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    Humans have identified each other by observing each other's faces for thousands of years. Only recently has technology evolved to the point where human faces could be recognized. Today, facial recognition technology is one of the most prominent biometric techniques. In the past decade, facial recognition technology has been implemented in products ranging from high-end security systems to smartphones. In this article, we will put a spotlight of a face recognition system.

     

    1. What is Facial Recognition?

    Facial recognition is a biometric technology using image sensing to identify persons by quantifying and analyzing their facial characteristics. Live camera feeds or captured images are processed to match or detect the person. Some of the major features of facial recognition include:

     

    • Human Body Detection: Human bodies are traced and identified in the image data.
    • Face Direction Estimation: Estimates the direction of the faces.
    • Gaze Estimation: Estimates the gaze and state of the detected faces.
    • Blink Estimation: Estimates the blink degree for both eyes of the detected face.
    • Age Estimation: Estimates the age of the detected face.
    • Gender Estimation: Estimates the gender of the detected face.
    • Expression Estimation: Estimates the facial expression such as, neutral, happiness, surprise, anger, and sadness. 

     

    2. Facial Recognition Systems

    A typical facial recognition system includes:

    • A camera, as a source of image or video for facial recognition
    • Database or trained model for classification
    • Algorithms to extract features and classify the captured image

     

    A facial recognition system may implement different processes starting from image capture to identification, but the essential steps are basically the same. These steps include:

     

    • Face Detection: The first step of facial recognition is to identify face(s) available in the source image or video source. Usually, an image to be processed contains other objects along with the face, so face detection algorithms remove the unwanted objects in the image to extract the perfect face image.
    • Preprocessing: Depending on the application, face preprocessing includes: illumination corrections, blur and focus corrections, filtering, and noise removal. Some of the commonly used preprocessing techniques include Wavelet Transformation, Histogram Equalization, Discrete Cosine Transformation, and Color Normalization.
    • Feature Extraction: A feature is a piece of information that describes an image or a part of it. Feature extraction is the method of numerical computing values on regions, objects, and shapes detected in an image. Holistic and Local features are two types of feature extraction. The Holistic Feature extraction methods treat the face image as a whole, whereas Local feature extraction locates specific facial features such as eyes, nose, and mouth based on the distance between them.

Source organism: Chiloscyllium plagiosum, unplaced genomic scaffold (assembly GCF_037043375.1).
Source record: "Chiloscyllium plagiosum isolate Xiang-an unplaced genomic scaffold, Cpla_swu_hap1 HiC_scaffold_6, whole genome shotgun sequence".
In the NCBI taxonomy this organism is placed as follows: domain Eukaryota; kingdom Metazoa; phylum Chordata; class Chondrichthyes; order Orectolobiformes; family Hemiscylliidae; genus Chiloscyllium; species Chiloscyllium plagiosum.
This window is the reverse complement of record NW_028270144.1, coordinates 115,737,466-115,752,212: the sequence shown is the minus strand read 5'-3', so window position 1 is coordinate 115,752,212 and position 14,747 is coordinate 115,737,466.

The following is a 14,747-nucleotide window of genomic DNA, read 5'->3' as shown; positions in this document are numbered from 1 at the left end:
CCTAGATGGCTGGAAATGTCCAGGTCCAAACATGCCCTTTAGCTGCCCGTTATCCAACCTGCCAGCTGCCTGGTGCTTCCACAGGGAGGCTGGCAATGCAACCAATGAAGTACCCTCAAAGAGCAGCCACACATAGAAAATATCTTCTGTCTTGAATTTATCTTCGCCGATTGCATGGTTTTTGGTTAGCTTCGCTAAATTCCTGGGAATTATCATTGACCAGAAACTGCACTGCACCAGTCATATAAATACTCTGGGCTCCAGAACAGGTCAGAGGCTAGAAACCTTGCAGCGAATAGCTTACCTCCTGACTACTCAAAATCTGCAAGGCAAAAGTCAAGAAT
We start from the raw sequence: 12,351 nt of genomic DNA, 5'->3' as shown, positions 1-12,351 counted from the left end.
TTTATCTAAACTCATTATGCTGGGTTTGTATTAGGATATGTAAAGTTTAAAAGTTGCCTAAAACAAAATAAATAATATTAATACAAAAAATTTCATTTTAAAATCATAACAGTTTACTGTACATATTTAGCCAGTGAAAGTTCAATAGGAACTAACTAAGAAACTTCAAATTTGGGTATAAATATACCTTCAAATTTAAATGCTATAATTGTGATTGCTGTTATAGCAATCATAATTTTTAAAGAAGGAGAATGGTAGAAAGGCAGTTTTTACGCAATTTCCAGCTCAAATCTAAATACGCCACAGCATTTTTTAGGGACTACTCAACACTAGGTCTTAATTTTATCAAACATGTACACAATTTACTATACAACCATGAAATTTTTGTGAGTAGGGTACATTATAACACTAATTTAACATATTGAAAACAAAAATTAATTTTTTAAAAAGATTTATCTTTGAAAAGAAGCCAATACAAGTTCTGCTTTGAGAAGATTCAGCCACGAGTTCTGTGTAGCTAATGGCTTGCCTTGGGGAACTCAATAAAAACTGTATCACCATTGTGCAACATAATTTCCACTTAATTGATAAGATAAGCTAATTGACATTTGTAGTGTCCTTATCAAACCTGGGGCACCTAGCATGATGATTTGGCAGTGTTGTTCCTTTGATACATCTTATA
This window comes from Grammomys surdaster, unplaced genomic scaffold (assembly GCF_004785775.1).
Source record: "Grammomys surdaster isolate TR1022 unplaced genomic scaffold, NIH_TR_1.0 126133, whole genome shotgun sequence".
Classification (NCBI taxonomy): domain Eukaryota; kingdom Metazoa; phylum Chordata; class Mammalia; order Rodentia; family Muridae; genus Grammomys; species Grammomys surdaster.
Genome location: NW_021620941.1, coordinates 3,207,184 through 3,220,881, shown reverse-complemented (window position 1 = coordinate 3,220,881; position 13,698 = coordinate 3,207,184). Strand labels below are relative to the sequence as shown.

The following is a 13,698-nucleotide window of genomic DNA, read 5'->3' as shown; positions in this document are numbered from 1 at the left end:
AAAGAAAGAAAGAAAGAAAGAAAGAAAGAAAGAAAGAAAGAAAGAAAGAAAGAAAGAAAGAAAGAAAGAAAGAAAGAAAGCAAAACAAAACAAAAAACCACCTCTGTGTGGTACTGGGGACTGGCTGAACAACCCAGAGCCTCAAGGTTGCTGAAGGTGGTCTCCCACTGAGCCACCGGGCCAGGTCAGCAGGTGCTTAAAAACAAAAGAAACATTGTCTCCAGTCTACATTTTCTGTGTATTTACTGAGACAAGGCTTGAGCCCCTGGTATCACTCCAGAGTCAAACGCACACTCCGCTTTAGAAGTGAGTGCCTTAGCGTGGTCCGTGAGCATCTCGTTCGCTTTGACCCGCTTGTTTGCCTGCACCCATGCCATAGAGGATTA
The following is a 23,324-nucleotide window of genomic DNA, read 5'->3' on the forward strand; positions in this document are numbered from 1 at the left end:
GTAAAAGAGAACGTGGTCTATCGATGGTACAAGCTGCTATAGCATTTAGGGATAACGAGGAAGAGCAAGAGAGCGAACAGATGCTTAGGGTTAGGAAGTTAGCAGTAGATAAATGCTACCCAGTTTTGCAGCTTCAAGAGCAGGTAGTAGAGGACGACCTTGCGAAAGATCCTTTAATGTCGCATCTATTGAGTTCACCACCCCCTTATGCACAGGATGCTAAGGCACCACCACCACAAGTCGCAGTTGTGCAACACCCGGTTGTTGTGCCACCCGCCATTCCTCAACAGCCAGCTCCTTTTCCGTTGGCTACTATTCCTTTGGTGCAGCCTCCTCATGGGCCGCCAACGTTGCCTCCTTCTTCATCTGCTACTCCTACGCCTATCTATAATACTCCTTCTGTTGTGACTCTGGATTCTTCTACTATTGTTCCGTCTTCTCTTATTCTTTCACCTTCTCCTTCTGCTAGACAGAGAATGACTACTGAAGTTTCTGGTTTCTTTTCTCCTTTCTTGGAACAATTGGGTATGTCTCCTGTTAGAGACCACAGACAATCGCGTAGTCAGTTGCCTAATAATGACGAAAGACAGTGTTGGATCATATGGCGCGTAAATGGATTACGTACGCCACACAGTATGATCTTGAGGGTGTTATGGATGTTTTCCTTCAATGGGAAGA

• Feature Matching: Feature matching is the recognition process, where the feature vector developed from the extraction is matched to classes (persons) of facial images already stored in a database. The matching algorithms vary from Nearest Neighbor to advanced schemes such as Neural Networks. An identification application returns the matches and a  verification application returns if the template is matched or not.  
    • Face Databases: Sizeable databases of face images are needed to train and adequately test face recognition algorithms. Many standard image sets are available online that can be used to train the models for mood, gaze, and other analysis. For facial recognition, the user needs to train the models with his own image sets so that it can detect the trained face.

     

    3. Face Detection and Feature Extraction Methods

    Broadly speaking, face detection and recognition algorithms include the following:

     

    • Global/Appearance-Based: An appearance-based method depends on statistical analysis and machine learning to find relevant characteristics in a face image. The Principal Component Analysis (PCA) tool extracts eigenfaces1 represented by weight vectors from typical features of the images in the database. The unknown images are identified by finding the image in the database whose weights are closest to the weights of the captured image.
    • Local/Feature-Based: In this technique, features are extracted using the size and the relative position of essential parts of the face. There are two methods used: Interest-point based and local appearance based. In interest point based methods, the first points of interest are detected, to extract features localized to the points. In the case of local appearance-based methods, the face gets divided into small regions to extract the local characteristics. It includes Dynamic link architecture (DLA), and Feature extraction by a Gabor filter.
    • Hybrid Approaches and Methods: Hybrid methods include both feature-based and appearance-based methods simultaneously. It also uses statistical models.

     

    4. Factors Affecting Facial Recognition

    Some of the significant factors affecting facial recognition systems include: